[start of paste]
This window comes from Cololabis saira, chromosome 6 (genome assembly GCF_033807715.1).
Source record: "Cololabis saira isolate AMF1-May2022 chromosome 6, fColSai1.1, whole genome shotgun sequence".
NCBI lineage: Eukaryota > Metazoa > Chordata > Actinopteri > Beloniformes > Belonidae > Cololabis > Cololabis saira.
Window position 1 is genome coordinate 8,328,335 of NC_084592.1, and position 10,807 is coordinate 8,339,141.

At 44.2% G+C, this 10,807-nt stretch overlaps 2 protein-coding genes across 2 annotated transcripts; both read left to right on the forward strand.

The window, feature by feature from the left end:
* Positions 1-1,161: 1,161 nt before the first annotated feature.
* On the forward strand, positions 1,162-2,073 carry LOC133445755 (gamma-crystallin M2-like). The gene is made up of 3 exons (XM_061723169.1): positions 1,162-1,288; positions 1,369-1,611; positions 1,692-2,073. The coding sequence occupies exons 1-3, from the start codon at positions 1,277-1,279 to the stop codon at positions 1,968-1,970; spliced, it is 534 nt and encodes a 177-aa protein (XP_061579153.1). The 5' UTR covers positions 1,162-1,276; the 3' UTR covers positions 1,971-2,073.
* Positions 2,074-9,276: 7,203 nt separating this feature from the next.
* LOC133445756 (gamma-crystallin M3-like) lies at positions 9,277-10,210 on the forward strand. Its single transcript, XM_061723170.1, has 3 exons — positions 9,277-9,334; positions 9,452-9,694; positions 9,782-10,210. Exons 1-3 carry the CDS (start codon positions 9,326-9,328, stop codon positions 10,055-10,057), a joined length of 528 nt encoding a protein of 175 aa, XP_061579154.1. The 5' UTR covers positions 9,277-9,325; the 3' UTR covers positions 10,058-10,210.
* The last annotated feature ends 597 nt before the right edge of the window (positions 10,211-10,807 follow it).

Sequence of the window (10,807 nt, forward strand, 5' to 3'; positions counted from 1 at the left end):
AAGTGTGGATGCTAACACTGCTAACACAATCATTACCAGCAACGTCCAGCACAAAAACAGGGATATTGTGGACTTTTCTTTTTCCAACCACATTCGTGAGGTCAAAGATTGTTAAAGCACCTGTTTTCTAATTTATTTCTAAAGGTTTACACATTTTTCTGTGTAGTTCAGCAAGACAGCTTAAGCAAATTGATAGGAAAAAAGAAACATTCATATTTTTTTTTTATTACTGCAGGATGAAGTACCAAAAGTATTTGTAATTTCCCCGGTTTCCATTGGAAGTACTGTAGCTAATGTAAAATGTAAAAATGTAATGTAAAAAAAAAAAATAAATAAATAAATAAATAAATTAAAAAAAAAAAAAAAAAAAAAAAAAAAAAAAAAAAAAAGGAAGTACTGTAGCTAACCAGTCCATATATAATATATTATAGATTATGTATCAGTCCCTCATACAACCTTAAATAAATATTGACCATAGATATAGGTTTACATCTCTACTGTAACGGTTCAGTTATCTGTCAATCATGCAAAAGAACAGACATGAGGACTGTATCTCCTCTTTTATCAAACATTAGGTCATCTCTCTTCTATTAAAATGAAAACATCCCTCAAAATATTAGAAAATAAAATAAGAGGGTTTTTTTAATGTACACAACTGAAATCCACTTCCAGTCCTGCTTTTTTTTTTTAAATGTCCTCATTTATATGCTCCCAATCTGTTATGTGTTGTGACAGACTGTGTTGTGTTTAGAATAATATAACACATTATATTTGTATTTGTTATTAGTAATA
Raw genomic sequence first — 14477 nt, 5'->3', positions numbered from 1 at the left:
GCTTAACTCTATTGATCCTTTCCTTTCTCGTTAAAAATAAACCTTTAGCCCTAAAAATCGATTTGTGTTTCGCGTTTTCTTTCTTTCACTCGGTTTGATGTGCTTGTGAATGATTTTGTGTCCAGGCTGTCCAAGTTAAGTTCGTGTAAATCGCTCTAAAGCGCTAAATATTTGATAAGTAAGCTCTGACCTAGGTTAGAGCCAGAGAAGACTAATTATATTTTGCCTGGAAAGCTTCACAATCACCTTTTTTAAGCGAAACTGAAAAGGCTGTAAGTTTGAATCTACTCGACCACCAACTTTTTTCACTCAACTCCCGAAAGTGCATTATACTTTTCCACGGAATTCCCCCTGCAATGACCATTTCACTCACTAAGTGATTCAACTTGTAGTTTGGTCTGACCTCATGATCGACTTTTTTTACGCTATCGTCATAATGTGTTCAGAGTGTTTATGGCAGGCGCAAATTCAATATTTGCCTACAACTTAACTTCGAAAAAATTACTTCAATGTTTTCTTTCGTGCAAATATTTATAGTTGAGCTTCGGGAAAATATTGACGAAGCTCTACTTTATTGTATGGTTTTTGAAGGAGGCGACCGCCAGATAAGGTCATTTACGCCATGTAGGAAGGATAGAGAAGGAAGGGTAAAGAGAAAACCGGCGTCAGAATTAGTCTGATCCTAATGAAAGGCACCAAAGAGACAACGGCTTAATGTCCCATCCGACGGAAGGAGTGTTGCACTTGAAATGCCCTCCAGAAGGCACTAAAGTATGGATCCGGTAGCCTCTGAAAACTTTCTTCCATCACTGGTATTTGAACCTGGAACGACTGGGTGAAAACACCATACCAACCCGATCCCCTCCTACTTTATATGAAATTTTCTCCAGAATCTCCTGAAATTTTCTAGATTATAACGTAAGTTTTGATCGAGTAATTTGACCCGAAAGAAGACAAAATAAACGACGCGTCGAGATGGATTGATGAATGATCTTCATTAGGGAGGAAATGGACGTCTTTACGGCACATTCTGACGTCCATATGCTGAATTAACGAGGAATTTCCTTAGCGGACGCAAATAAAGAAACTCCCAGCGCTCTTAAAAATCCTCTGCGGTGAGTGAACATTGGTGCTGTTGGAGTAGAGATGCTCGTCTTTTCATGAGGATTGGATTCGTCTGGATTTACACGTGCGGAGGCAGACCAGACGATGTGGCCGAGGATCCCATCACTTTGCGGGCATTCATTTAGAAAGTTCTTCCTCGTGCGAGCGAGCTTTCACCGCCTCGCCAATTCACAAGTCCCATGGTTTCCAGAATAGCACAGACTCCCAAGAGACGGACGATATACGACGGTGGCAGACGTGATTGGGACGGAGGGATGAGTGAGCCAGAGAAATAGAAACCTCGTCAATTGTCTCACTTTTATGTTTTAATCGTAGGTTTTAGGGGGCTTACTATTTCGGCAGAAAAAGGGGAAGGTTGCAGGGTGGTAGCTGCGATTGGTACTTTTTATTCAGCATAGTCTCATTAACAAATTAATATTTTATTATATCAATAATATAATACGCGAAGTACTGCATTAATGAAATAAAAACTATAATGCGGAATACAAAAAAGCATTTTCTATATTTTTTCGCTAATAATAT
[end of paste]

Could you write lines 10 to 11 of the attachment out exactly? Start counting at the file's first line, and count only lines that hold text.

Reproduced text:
* LOC133445756 (gamma-crystallin M3-like) lies at positions 9,277-10,210 on the forward strand. Its single transcript, XM_061723170.1, has 3 exons — positions 9,277-9,334; positions 9,452-9,694; positions 9,782-10,210. Exons 1-3 carry the CDS (start codon positions 9,326-9,328, stop codon positions 10,055-10,057), a joined length of 528 nt encoding a protein of 175 aa, XP_061579154.1. The 5' UTR covers positions 9,277-9,325; the 3' UTR covers positions 10,058-10,210.
* The last annotated feature ends 597 nt before the right edge of the window (positions 10,211-10,807 follow it).